The Washington Post and the New York Times lead with the House's decision to support a tough standard for arsenic in drinking water that was implemented in the Clinton administration's last few days. Bush ordered a review of the new standard soon after he took office in January. The Los Angeles Times leads with a local story on the firing of five state energy advisers for conflicts of interest. (A sixth resigned.) The advisers own stock in utilities that have recently done business with the California government. The LAT also goes high with the arsenic vote.
Clinton's new standard would reduce the acceptable level of arsenic in drinking water from 50 parts per billion to 10 ppb by the year 2006. Republican argue this standard will make it too expensive for rural water systems to continue operating, forcing people to turn to untreated water supplies. Friday's 218-189 vote, which includes 19 Republicans, would force Bush to accept a standard at least as tough as Clinton's. The WP focuses on the political: Bush's decision has reinforced the notion that he is unfriendly to the environment, the paper says, and it goes on to recount his various environmental missteps. The NYT and the LAT focus on the scientific, saying that the National Academy of Sciences opposes the old arsenic standard and that the World Health Organization and most European countries use the 10-ppb rule.
Everyone goes above-the-fold with news that the U.S. economy grew by a slight 0.7 percent in the spring 2001 quarter. This is actually good news to some economists, who feared that the economy might have slipped into a recession. Many economists believe growth will pick up in the summer and fall quarters. Everyone agrees that consumer spending, which increased 2.1 percent, was a major reason the economy remained as strong as it did. This offset a steep decline in business investment. The NYT points out that the economy was also aided by a rise in government spending initiated when the economy was strong.
The WP fronts the Department of Justice's decision to kill the $12.3 billion, United Airlines-US Airways deal. The decision is expected to put to rest merger talk in the airline industry. If United had been able to complete the deal, it and American Airlines would have controlled about half the nation's air traffic. Other airlines would have needed to merge to stay close. But Justice's opposition is probably good news for United, which has been criticized for overpaying. US Airways, however, faces an uncertain future, as it is being squeezed by both the major airlines and the smaller, low-fare carriers.
The NYT goes high with the Israeli foreign ministry's warning that Israeli officials should avoid traveling to countries that claim global jurisdiction over human rights cases. Israel fears that foreign governments--mainly European ones--are biased toward the Palestinians and could attempt to try high-ranking Israeli officials for human rights abuses. This is not idle paranoia, the Israelis insist. Twenty-three Palestinians are urging a Belgian court to bring charges against Israeli Prime Minister Ariel Sharon for a 1982 attack on two Lebanese refuge camps, and the Danish are upset that the new Israeli ambassador is a former manager of the Israeli secret police. The irony, the NYT concludes, is that Israel itself has been a leading advocate of international human rights law, as it sought to bring former Nazis to justice.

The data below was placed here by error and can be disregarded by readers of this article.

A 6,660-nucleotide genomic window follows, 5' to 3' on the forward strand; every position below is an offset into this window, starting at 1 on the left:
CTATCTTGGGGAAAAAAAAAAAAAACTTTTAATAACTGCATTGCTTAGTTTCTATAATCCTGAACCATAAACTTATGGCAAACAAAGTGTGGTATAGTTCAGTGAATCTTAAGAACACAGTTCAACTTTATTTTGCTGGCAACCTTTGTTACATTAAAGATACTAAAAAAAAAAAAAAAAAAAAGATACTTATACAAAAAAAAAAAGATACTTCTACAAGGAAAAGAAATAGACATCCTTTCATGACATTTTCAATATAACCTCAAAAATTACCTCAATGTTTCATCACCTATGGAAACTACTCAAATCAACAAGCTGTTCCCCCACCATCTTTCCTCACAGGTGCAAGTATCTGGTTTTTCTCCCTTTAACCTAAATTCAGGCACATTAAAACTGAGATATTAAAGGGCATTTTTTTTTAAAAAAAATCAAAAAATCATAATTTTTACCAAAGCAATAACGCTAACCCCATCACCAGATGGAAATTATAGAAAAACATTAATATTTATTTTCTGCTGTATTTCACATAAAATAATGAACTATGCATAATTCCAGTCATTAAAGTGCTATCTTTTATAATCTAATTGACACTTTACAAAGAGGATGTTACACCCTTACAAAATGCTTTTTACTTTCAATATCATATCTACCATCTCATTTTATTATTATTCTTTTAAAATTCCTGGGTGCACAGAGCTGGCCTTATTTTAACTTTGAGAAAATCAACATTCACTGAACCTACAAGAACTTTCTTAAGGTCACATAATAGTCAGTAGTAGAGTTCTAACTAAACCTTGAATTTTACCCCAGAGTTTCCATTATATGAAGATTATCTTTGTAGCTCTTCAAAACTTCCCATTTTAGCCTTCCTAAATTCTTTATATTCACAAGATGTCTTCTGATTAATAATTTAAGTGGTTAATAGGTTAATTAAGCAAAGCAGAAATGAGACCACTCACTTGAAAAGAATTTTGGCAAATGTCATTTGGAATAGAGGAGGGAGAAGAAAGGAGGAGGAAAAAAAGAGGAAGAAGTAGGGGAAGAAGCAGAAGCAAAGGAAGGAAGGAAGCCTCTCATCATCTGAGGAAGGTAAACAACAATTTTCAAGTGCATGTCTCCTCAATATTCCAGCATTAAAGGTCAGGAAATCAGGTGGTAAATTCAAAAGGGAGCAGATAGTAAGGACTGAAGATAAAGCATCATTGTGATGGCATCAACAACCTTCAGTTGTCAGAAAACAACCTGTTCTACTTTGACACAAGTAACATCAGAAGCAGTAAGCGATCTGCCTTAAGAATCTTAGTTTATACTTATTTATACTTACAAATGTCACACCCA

The NYT fronts a feature on Florida's two major-league baseball teams: the Florida Marlins, which play in Miami, and the Tampa Bay Devil Rays. Both were added in the 1990s, and both are failing miserably. There is now talk of eliminating them. The Times gives a number of reasons for their failure--poor marketing, lifeless stadiums, Florida's frequent summer thunderstorms--but both cases ultimately boil down to one thing: winning. The NYT says the Marlins' fan base was destroyed when the team unloaded most of its top players soon after it won the 1997 World Series. The Devil Rays, meanwhile, have been pathetic since starting play in 1998.
Finally, the LAT fronts a piece on the high number of celebrities running for seats in Japanese parliament this year. The article--cleverly slugged "jesse" on the Web--notes that Minnesota Gov. Jesse Ventura, President Reagan, and former Philippine President Joseph Estrada have all won high office, so these guys are hardly trailblazers. But Japan does seem to have an abnormally large number of stars running--30 celebrity-candidates seeking 121 seats. Many of them have incredibly inane platforms. A professional wrestler promises to return Japan to "a samurai age without hara-kiri" (ritual suicide), and a comedian says he will build a combination hospital-spa-comedy club in downtown Osaka. This is the first time Japanese have been allowed to vote for individual candidates, rather than parties. If many of these celebrities win, one wonders if they'll ever be allowed to vote for individuals again.